But in a way, less is more. While Wizards Unite has many screens and menus telling you what to look for and what you’ve seen, a lot of it feels like unnecessary filler. The game also assumes that collecting pictures will prove as much of an incentive as needed to keep playing. While getting a sticker of Hagrid to admire is well and good, it’s nowhere near as rewarding as, say, getting a legendary Pokemon that you can train, battle, or trade with a friend. Collecting just isn’t an intrinsic part of the Harry Potter universe. Additionally frustrating is the fact that these pictures are needlessly difficult to obtain. Many of them require players to keep farming their Foundables for fragments that eventually form the photo itself. When freeing the Foundables, they’ll frequently resist your magic, and many times will simply disappear if you don’t have a high enough level. The worst aspect of all of this is the fact that you have a finite supply of spell energy. Each time you cast a spell it costs energy, which can only be obtained at inns. Since so much of the game involves casting spells, I frequently found myself running low. If you’re not near an inn, the game basically becomes unplayable.

The one aspect of the game that has the most promise is that of teaming up with other players to battle the dark forces inhabiting fortresses. Each profession, Auror, Magizoologist, and Professor, has its own strengths and weaknesses, and players will want to form teams that complement each other well. Once in the fortress battles, each player takes on an enemy one on one, but they can cast spells that benefit each other or the whole team. It’s here that the game really shines. You can battle fortresses at any time, and with others the game has a decent amount of strategy involved. However, even this feature is held back by a couple of others. While the professions offer many abilities and skills, several of these are locked behind fetching books through the Foundable tasks. The social aspect of the game could also use some fleshing out. Players can add their friends in the game right from the get go, but so far the bonuses are limited to these fortress battles. If you’re not friends with someone, it can be hard to coordinate fortress raids.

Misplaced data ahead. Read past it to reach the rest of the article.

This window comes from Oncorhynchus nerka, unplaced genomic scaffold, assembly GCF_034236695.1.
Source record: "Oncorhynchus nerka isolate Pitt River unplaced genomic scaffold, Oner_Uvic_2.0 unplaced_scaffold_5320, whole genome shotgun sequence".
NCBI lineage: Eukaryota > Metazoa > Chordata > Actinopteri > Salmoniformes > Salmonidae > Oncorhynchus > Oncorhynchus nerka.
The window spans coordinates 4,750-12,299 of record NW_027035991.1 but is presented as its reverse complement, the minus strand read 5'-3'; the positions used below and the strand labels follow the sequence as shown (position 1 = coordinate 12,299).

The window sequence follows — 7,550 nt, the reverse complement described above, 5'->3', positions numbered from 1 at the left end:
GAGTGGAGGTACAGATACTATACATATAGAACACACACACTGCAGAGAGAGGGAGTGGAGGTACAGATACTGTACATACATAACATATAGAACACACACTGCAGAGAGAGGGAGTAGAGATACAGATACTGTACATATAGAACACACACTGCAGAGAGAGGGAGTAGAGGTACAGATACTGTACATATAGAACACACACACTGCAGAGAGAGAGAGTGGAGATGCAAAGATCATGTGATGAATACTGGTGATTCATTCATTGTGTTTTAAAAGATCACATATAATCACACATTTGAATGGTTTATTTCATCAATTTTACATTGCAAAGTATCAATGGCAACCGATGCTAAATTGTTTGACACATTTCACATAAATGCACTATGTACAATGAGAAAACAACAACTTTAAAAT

Ultimately, Wizards Unite has potential as a mobile AR game. The fortress element proves that it doesn’t need the collecting conceit of Pokemon Go to be an engaging game. However, it appears that Niantic has yet to realize this. Most of the gameplay is centered around collecting stickers, which just isn’t compelling. Limited spell energy hinders playing, especially for rural players without access to inns. Hopefully the social and role-playing elements get expanded, but until then Wizards Unite is short on magic.

 

Summary

Harry Potter: Wizards Unite has some neat augmented reality and role-playing elements, but it focuses too much on rote collecting mechanics to truly live up to its potential.

Overall
2.5

About The Author

Andrew Agress

Andrew comes from the majestic land of New Jersey (the part that doesn't smell). A big fan of sketch comedy, he writes and performs it whenever possible. He gets his powers from listening to indie folk music and drinking aloe water.